With relatively quiet backing music and plenty to sing, Laura Veirs gets a lot out of her voice on her sixth album, Saltbreakers. Degrees of piano-driven shuffles dominate the album, leaving Veirs plenty of room to spout out flowing vocals and fill a lot of gaps. A folksy lady with plenty to say, she finds smooth balance between her animated voice and the rest of the music on Saltbreakers, and develops a lounge-worthy, mid-tempo sound to go along with her rootsy side.
Saltbreakers opens up with an apologetic verse and a wink on "Pink Light" then plunges into a rolling, clapping, shimmering beat. There’s a similar sharpness on each song on the album. The next track, "Ocean Night Song" is delicate and hypnotic, but Veirs’ vocals have plenty of energy. She drives each song with untiring vocals and builds sound around them.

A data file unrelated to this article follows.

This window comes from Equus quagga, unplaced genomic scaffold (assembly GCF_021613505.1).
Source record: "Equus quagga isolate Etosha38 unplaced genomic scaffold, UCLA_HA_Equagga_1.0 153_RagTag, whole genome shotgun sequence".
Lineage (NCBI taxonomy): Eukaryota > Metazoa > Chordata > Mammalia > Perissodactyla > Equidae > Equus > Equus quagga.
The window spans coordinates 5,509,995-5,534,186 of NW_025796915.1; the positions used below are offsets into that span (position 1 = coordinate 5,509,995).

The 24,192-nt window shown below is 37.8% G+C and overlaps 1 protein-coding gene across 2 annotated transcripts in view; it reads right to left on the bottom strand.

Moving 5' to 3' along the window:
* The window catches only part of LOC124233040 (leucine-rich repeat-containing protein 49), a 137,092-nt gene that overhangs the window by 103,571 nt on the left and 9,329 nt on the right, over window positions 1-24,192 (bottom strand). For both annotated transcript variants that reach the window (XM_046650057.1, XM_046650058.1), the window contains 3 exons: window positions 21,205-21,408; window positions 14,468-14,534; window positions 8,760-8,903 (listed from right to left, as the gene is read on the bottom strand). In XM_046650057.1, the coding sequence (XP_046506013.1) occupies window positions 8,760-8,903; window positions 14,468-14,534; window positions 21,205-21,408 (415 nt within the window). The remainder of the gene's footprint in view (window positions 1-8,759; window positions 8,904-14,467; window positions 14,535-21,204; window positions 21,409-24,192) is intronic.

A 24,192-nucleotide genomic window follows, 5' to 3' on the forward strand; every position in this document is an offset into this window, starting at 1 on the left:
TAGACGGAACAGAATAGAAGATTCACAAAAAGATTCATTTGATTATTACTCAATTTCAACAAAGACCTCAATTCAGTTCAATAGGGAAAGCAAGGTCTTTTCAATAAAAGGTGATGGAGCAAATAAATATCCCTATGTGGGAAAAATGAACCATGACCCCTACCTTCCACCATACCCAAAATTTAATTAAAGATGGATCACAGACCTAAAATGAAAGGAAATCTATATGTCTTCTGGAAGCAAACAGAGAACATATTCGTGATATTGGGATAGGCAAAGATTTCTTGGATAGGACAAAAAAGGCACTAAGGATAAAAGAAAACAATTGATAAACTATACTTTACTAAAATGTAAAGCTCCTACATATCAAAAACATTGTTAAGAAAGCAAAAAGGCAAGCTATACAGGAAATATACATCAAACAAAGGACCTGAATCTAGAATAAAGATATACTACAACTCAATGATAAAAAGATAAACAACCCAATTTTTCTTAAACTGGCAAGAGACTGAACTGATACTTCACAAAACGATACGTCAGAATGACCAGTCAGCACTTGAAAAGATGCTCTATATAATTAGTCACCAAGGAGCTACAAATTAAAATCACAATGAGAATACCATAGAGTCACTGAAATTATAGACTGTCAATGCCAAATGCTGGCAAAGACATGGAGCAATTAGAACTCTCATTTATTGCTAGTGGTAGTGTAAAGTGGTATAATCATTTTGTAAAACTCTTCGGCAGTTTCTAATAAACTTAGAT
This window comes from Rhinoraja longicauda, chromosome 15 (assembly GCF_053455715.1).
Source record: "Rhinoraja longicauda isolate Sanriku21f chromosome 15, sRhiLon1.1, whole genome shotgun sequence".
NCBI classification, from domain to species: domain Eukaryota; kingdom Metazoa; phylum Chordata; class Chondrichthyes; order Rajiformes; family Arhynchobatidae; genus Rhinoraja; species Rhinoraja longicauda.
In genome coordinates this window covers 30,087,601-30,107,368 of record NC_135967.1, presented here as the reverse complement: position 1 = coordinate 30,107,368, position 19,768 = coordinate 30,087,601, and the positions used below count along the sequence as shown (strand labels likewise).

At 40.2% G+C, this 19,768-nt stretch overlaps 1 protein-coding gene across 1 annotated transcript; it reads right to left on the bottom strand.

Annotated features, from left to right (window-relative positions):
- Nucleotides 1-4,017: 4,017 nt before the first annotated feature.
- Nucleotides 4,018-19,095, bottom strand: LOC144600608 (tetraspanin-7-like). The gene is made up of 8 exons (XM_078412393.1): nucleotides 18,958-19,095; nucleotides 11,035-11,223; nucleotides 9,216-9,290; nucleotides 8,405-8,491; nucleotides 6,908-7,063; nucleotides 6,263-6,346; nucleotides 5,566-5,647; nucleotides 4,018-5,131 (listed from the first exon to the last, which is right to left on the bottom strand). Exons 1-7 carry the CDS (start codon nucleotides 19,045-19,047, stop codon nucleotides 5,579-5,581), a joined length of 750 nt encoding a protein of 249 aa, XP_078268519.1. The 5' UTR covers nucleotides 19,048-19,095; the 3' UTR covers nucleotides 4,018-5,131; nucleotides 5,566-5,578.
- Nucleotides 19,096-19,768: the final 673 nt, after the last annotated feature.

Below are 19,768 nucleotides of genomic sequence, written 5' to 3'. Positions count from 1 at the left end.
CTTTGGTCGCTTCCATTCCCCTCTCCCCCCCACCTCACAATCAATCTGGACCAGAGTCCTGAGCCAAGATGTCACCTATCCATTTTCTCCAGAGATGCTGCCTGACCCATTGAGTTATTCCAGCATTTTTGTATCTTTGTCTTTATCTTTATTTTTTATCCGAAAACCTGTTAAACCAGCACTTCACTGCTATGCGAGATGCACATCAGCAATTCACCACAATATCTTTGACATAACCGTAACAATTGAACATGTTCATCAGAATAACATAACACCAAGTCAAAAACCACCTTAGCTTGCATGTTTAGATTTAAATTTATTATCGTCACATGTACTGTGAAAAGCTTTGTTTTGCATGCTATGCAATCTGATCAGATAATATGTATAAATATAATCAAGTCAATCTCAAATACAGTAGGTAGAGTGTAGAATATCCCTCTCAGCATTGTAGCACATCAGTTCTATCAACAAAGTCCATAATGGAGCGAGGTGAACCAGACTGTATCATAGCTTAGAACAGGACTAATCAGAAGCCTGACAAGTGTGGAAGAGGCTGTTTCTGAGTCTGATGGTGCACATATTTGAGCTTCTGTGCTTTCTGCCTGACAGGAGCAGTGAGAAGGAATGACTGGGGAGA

What sets Saltbreakers apart is Veirs’ ability to turn something unassuming into something eccentric. She turns subtle acoustic songs into a flowing shanty ("Cast a Hook") and a warm, campfire chant ("To The Country"). On "Black Butterfly", she sympathetically narrates over an icy piano, which warms the song nicely. Songs like "Don’t Lose Yourself" and "Wandering Kind" have chilled, mid-tempo paces and Veirs’ voice turns them into exciting jaunts.
On Saltbreakers, Veirs blends folk subtlety with art-rock mischief and gives the album an intoxicating mood. Humble but confident, Veirs’ vocals are plentiful and use just the right amount of spotlight. The backing music behind her is absorbing as well, and makes for an all-around intruiging album.